Additional Procedure: If no moisture infiltration is evident in either of the above tests, an additional step can be performed to insure absolute results for the testing. By creating a negative pressure on the inside of the window, it can aid todraw the moisture inside. Utilizing the previously described plastic and masking materials, mask over the entire opening at the inside of the window and onto the interior sheet-rock or plaster wall, making sure that the entire window is encapsulated behind the plastic. Apply a second layer of tape onto the wall and just overlapping the existing tape to insure adhesion. Utilizing a vacuum cleaner hose, cut a hole in the plastic, place the vacuum hose through the hole and tape to seal the hose to the plastic. Turn on the vacuum and conduct the above tests. If there is no moisture infiltration, you can safely conclude that the tested areas are leak resistant. Only a slight bit of vacuum is required. It is best if a restriction in the hose can be made so as to create a realistic negative pressure on the inside. If a “Fan Door” is available for testing, a 15 Pascal pressure reduction to the interior of the building is adequate to conduct testing.
Test procedure #3: The object of this test is to focus the test to a flat roof parapet cap. Once the above Tests are conducted and it is proven that there is no leakage, then testing of the parapet can take place. The procedure is to flood the top of the parapet for twenty minutes, vertically above the area of infiltration. Considering that water can easily migrate for ten feet or more, the flooding of the parapet should occur laterally ten feet on either side of the vertical alignment with the leak. Care should be taken to keep the water off of the roof in this first step. If no water infiltration occurs, then the backside of the parapet should be flooded. Please note that by this second step, while flooding the backside of the parapet, water will flood onto the roof as well. If water infiltrates into the wall, it is inconclusive whether the water is infiltrating into the parapet or by a leak in the roof.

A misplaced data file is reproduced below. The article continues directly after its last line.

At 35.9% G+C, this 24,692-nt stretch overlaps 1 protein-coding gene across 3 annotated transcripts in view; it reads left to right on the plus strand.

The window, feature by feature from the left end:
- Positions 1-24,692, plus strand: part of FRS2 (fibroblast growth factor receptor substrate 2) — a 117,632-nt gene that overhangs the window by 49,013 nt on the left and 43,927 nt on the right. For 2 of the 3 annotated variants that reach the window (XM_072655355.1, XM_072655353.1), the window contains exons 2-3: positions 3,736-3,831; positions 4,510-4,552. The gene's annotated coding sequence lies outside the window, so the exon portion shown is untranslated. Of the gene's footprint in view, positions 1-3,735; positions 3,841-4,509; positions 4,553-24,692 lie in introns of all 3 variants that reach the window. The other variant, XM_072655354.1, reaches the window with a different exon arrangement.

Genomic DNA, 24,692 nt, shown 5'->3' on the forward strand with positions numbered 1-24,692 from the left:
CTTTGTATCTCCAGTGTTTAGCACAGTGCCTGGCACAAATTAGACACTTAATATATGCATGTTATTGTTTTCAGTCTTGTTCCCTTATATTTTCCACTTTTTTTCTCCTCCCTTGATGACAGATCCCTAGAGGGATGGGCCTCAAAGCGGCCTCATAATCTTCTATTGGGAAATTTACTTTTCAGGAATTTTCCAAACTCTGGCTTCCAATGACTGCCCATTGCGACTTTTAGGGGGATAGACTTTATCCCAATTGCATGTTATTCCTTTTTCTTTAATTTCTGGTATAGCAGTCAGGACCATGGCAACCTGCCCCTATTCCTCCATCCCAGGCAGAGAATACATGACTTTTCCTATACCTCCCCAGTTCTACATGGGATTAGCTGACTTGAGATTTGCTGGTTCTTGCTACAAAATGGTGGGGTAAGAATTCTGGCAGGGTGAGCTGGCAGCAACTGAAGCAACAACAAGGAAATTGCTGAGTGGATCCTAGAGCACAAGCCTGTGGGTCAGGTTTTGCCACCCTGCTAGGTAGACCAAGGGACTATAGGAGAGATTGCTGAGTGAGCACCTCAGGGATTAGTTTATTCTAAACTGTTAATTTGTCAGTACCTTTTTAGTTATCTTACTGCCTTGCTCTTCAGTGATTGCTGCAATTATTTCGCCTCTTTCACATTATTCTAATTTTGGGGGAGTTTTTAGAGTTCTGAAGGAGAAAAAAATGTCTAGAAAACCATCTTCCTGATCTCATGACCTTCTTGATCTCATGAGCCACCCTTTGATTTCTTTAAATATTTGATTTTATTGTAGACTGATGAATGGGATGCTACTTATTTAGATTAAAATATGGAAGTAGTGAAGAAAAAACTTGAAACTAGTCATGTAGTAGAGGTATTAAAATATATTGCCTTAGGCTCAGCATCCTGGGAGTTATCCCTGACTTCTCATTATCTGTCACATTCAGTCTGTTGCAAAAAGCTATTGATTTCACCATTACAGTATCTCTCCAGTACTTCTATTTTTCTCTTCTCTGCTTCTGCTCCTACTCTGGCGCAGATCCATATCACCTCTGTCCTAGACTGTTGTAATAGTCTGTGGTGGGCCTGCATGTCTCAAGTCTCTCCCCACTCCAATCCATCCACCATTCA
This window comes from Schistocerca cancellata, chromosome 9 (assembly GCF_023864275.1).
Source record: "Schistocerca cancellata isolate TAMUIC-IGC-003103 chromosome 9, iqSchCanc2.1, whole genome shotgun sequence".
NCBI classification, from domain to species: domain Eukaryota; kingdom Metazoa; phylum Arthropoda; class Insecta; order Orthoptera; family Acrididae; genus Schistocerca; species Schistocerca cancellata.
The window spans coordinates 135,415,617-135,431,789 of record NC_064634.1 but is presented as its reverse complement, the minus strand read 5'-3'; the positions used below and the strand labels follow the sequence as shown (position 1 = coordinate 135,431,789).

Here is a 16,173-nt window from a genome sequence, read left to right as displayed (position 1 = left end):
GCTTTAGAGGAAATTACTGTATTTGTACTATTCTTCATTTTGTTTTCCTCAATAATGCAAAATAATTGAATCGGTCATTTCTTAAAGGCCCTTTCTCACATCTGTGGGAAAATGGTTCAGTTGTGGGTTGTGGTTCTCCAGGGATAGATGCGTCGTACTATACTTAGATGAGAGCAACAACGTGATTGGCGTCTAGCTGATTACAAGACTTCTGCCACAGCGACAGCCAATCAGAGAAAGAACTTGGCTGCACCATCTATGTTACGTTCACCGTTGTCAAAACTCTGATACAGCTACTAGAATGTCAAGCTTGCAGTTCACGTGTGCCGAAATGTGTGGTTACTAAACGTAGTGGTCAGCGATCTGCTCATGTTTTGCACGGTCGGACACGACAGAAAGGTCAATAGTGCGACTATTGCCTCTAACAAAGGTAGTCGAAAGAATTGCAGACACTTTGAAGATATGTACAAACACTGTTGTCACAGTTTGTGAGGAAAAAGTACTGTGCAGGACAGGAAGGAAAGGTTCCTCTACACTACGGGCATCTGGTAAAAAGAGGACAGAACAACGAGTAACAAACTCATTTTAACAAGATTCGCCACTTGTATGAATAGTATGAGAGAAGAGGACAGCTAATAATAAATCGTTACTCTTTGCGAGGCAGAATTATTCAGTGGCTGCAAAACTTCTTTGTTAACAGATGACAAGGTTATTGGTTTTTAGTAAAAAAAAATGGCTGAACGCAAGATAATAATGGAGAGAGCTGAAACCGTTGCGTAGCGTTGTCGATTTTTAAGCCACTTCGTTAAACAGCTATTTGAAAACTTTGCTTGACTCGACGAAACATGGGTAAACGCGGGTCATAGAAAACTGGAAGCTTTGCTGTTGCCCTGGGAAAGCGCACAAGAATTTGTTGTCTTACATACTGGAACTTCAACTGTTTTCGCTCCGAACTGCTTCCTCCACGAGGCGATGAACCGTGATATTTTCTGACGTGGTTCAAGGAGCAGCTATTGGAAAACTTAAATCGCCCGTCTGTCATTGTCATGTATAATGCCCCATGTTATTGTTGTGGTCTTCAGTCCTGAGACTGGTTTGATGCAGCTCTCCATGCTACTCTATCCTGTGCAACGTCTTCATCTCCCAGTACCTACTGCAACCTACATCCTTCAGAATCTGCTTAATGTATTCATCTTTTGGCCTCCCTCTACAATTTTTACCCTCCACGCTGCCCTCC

The fix: Fixes for water leakage can be as simple as utilizing a caulking product, to more elaborate sealing methods and finishing of the stucco or synthetic stucco products. If it is diagnosed that the window is leaking, with a top grade window, generally the fix is straightforward and involves replacement of weather-stripping or caulking. With wood or aluminum clad windows, it may be necessary to replace a defective sash or in extreme cases, the entire window. If the transition of the stucco to the window is leaking, the fix can involve more than just caulking and usually requires that the window be removed and reinstalled properly or replaced with a new window, if required. For problems relating to your specific window(s) brand, contact the manufacturer representative, which is customarily listed on the internet. If you suspect the roofing is causing the problem, contact a qualified roofer of your choice such as Rome at Cornerstone Roofing at 505-842-1113 or Mike at A 2 Z Roofing at 505-319-2670 for a free evaluation and consultation. For problems relating to your stucco or synthetic stucco product, or if you choose to upgrade to a high quality window or door product such as Andersen Windows and Doors, PlyGem PremiumVinyl Windows or beautiful Semco Wood Aluminum Clad windows and doors, please contact Reule Sun Corporation at 505-345-3200 for a free evaluation and consultation.
Misconceptions of the Common Crack